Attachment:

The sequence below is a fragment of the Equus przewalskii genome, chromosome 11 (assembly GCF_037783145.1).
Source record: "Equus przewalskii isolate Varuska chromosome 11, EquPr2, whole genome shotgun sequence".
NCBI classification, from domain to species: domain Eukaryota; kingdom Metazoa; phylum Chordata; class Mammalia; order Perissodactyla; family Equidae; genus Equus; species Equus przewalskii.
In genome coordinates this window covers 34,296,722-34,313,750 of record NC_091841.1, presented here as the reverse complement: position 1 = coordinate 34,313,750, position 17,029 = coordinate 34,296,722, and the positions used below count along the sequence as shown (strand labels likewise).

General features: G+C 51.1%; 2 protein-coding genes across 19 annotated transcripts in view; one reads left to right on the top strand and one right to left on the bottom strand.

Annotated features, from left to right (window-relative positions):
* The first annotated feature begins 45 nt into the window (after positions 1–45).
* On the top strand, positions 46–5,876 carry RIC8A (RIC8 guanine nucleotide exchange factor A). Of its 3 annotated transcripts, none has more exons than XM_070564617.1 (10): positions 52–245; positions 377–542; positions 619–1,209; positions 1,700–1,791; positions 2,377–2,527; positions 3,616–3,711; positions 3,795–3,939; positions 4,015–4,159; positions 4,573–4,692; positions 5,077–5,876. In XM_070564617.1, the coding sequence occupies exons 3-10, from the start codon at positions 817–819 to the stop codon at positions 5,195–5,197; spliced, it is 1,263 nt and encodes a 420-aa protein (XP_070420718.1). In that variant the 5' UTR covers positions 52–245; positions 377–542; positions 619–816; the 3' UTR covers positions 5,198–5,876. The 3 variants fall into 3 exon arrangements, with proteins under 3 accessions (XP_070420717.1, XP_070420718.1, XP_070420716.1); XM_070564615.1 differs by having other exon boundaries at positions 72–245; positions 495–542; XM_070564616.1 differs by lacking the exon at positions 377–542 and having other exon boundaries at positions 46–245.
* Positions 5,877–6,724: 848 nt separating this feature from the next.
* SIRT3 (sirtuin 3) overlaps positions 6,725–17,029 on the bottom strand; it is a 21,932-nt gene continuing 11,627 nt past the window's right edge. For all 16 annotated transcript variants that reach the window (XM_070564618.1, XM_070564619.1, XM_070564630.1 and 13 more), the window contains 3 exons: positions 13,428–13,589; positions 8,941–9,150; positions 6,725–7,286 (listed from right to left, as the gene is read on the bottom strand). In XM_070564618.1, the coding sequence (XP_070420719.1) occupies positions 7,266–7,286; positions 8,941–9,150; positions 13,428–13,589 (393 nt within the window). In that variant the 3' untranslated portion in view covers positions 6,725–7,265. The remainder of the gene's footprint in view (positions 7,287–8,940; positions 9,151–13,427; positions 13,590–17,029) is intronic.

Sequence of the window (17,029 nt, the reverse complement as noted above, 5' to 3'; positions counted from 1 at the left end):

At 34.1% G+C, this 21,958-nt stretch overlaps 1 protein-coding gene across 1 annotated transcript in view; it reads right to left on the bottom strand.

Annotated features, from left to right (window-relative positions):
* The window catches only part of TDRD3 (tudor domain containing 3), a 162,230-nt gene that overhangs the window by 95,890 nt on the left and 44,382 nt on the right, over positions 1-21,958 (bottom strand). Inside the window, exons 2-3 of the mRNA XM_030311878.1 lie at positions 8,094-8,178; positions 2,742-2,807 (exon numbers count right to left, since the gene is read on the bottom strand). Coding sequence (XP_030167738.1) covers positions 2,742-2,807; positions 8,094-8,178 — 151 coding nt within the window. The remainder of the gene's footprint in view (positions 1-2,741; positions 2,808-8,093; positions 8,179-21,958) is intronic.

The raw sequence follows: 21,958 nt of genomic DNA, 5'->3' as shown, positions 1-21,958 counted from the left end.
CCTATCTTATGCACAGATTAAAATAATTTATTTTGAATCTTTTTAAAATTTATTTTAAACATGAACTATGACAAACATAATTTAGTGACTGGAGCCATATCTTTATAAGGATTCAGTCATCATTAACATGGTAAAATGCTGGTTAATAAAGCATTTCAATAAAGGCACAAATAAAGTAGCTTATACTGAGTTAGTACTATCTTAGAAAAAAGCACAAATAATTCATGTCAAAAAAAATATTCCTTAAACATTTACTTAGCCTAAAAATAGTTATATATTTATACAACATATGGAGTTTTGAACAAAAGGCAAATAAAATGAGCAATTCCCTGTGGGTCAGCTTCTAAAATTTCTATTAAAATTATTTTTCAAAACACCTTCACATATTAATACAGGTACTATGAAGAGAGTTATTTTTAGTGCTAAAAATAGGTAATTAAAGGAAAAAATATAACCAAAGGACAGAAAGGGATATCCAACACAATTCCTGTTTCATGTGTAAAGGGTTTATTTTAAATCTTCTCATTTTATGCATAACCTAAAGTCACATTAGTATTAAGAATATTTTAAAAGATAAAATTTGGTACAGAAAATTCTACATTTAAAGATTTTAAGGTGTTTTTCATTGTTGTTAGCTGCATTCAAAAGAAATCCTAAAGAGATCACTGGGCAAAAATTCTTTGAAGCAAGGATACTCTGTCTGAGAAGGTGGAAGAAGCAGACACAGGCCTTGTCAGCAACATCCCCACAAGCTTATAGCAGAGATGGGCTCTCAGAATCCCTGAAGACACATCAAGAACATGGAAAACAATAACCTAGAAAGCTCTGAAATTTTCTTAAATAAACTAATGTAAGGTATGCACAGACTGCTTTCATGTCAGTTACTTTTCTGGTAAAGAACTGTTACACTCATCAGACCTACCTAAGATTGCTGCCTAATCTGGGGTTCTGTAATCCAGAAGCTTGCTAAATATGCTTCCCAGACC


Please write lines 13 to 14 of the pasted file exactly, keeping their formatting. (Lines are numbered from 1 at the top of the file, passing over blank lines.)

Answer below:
Annotated features, from left to right (window-relative positions):
* The window catches only part of TDRD3 (tudor domain containing 3), a 162,230-nt gene that overhangs the window by 95,890 nt on the left and 44,382 nt on the right, over positions 1-21,958 (bottom strand). Inside the window, exons 2-3 of the mRNA XM_030311878.1 lie at positions 8,094-8,178; positions 2,742-2,807 (exon numbers count right to left, since the gene is read on the bottom strand). Coding sequence (XP_030167738.1) covers positions 2,742-2,807; positions 8,094-8,178 — 151 coding nt within the window. The remainder of the gene's footprint in view (positions 1-2,741; positions 2,808-8,093; positions 8,179-21,958) is intronic.